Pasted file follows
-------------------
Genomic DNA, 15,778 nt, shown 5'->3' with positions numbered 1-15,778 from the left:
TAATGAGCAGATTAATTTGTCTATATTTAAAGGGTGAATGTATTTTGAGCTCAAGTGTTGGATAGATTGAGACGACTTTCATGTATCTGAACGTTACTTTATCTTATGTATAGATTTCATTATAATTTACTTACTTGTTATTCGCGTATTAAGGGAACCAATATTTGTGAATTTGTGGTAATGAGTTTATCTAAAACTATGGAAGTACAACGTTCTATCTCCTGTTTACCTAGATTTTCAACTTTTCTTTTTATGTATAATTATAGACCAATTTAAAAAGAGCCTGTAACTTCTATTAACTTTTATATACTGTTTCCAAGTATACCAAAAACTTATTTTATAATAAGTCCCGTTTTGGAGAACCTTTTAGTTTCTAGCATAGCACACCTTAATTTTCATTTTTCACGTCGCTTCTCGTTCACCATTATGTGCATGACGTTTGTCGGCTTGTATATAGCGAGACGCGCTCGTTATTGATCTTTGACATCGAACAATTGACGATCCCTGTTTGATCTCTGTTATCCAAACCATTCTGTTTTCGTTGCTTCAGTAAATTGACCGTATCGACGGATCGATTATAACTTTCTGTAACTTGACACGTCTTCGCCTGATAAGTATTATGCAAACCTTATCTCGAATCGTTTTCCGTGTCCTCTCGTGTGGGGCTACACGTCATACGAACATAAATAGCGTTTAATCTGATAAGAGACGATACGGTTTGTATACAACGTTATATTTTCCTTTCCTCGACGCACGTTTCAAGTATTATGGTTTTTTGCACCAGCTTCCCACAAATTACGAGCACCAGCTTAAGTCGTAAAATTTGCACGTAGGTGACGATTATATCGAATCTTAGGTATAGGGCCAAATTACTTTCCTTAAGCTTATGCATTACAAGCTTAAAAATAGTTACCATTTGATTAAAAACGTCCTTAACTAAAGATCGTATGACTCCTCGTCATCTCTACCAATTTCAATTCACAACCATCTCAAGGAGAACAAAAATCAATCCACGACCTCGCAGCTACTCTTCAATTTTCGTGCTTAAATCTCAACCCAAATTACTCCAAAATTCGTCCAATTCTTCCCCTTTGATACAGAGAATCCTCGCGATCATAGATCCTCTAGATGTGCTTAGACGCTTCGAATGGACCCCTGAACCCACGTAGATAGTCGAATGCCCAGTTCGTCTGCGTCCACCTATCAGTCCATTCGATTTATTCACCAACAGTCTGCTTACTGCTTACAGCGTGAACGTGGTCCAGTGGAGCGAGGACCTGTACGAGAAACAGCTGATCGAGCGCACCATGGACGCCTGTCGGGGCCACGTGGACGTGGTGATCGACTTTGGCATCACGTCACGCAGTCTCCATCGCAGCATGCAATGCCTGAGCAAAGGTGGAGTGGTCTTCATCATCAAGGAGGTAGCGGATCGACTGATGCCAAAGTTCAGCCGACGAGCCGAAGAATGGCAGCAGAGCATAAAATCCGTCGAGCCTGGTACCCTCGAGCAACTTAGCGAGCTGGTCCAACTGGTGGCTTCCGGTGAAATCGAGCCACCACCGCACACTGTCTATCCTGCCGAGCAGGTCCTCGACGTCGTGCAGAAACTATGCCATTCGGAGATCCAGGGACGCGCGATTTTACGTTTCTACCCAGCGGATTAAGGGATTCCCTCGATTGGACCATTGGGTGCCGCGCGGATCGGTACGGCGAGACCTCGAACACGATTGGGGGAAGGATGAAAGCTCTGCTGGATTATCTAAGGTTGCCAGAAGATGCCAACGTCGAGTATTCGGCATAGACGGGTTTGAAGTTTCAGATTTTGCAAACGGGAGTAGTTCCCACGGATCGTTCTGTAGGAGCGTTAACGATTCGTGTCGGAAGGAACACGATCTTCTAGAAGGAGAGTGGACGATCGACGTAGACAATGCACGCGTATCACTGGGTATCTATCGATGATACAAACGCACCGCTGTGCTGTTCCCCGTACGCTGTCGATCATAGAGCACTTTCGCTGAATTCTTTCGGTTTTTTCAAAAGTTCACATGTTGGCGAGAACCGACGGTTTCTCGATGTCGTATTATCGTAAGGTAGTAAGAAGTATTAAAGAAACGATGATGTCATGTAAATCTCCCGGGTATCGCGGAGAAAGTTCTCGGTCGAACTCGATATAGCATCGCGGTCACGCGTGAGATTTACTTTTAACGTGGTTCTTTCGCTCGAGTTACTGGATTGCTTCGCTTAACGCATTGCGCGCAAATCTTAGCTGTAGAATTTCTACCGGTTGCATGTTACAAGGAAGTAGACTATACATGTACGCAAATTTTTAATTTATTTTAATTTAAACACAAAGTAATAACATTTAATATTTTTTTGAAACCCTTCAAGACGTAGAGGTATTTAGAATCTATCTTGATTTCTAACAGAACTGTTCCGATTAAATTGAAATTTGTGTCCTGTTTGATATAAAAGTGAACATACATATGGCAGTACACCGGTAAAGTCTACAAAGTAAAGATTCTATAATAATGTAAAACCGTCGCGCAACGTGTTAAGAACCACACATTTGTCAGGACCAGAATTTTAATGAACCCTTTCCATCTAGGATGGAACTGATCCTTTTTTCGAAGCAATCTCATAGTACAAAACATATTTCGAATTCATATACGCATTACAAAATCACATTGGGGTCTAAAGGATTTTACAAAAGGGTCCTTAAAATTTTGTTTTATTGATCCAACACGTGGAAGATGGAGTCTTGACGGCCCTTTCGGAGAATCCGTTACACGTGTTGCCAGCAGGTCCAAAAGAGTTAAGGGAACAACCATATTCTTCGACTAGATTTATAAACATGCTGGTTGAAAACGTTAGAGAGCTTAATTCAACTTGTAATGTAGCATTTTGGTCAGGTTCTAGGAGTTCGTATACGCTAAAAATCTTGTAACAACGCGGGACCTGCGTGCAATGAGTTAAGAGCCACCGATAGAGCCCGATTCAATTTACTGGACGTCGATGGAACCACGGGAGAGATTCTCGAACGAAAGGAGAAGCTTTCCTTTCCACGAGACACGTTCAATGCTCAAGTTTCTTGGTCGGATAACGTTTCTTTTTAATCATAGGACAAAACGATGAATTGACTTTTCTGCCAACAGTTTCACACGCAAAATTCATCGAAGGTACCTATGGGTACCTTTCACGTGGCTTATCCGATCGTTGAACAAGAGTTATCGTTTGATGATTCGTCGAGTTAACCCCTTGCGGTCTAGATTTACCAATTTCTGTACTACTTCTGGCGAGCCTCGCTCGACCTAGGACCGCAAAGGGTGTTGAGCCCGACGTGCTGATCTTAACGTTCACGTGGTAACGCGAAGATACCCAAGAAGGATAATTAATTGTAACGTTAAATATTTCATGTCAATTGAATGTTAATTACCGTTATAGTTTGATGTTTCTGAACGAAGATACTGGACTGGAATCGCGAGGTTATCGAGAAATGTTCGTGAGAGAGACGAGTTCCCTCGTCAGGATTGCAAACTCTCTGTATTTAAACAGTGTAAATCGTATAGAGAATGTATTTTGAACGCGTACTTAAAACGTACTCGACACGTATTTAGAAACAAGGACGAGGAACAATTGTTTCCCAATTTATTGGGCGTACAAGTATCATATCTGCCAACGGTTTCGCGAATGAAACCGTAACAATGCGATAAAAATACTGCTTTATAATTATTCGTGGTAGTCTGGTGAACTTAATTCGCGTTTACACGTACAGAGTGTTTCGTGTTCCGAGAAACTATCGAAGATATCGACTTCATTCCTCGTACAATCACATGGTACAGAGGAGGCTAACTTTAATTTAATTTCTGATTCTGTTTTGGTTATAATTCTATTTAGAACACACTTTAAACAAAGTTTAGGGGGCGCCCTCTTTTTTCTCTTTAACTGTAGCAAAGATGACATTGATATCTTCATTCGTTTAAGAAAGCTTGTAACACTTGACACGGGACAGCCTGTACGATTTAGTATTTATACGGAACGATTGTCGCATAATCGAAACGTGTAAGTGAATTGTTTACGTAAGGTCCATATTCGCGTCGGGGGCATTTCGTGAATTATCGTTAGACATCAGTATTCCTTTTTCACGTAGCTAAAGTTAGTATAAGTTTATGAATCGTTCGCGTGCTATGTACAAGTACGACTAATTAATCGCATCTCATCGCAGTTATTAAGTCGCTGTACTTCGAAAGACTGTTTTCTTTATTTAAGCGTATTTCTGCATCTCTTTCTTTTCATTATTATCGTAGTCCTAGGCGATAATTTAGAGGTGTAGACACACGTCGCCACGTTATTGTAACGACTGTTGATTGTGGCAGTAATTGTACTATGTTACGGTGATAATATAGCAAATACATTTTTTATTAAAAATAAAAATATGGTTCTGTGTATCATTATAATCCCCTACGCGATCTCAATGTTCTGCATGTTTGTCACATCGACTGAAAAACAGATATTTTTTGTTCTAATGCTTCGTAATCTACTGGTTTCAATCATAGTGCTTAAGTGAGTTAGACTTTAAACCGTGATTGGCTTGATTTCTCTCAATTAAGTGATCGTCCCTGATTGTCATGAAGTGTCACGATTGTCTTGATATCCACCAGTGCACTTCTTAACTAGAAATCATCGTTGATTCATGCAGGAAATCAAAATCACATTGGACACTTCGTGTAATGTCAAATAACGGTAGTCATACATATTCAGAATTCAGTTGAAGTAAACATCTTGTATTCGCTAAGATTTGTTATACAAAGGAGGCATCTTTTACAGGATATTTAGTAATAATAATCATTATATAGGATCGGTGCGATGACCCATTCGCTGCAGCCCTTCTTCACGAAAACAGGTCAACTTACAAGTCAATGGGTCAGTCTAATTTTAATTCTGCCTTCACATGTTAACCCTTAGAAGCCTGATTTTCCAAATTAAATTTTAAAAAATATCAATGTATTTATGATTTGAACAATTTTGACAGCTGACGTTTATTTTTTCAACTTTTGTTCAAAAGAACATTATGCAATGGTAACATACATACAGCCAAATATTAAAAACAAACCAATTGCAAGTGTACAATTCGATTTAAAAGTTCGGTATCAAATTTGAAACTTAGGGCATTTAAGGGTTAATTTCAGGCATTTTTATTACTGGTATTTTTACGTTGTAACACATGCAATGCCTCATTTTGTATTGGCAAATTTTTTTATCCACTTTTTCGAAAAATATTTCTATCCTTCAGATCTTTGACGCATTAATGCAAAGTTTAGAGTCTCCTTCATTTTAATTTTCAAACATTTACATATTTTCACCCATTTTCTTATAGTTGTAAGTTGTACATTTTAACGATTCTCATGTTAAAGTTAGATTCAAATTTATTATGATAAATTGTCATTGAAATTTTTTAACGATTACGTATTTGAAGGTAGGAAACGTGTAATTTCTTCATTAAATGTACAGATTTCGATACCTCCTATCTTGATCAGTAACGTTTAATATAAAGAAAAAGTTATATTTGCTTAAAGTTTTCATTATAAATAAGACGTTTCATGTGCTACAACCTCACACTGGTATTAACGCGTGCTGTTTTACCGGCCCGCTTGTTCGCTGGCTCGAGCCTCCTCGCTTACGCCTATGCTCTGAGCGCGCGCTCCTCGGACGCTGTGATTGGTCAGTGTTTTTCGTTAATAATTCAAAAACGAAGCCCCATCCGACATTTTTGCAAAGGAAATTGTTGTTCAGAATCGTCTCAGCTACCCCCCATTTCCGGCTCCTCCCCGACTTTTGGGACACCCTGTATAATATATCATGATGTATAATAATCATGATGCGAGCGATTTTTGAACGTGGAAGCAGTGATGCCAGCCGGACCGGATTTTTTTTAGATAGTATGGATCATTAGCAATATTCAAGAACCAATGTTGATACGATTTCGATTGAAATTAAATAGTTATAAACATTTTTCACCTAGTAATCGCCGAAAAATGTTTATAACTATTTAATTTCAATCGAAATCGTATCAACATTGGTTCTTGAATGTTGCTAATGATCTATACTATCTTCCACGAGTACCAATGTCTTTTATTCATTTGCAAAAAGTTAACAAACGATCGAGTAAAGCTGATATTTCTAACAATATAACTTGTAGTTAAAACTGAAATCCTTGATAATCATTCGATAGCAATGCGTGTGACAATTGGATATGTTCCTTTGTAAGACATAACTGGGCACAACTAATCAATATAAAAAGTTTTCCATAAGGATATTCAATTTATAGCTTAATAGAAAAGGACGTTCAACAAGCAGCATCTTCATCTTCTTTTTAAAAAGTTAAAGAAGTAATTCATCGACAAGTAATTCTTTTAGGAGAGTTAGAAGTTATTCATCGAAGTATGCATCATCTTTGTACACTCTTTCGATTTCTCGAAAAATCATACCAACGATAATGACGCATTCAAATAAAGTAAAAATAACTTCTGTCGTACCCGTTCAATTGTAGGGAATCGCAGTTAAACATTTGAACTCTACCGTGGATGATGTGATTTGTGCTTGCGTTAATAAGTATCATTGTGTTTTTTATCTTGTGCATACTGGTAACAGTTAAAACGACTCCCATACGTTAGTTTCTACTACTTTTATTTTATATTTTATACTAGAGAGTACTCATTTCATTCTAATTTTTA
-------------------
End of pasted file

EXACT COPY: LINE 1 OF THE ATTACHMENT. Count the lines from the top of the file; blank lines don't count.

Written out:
Genomic DNA, 15,778 nt, shown 5'->3' with positions numbered 1-15,778 from the left: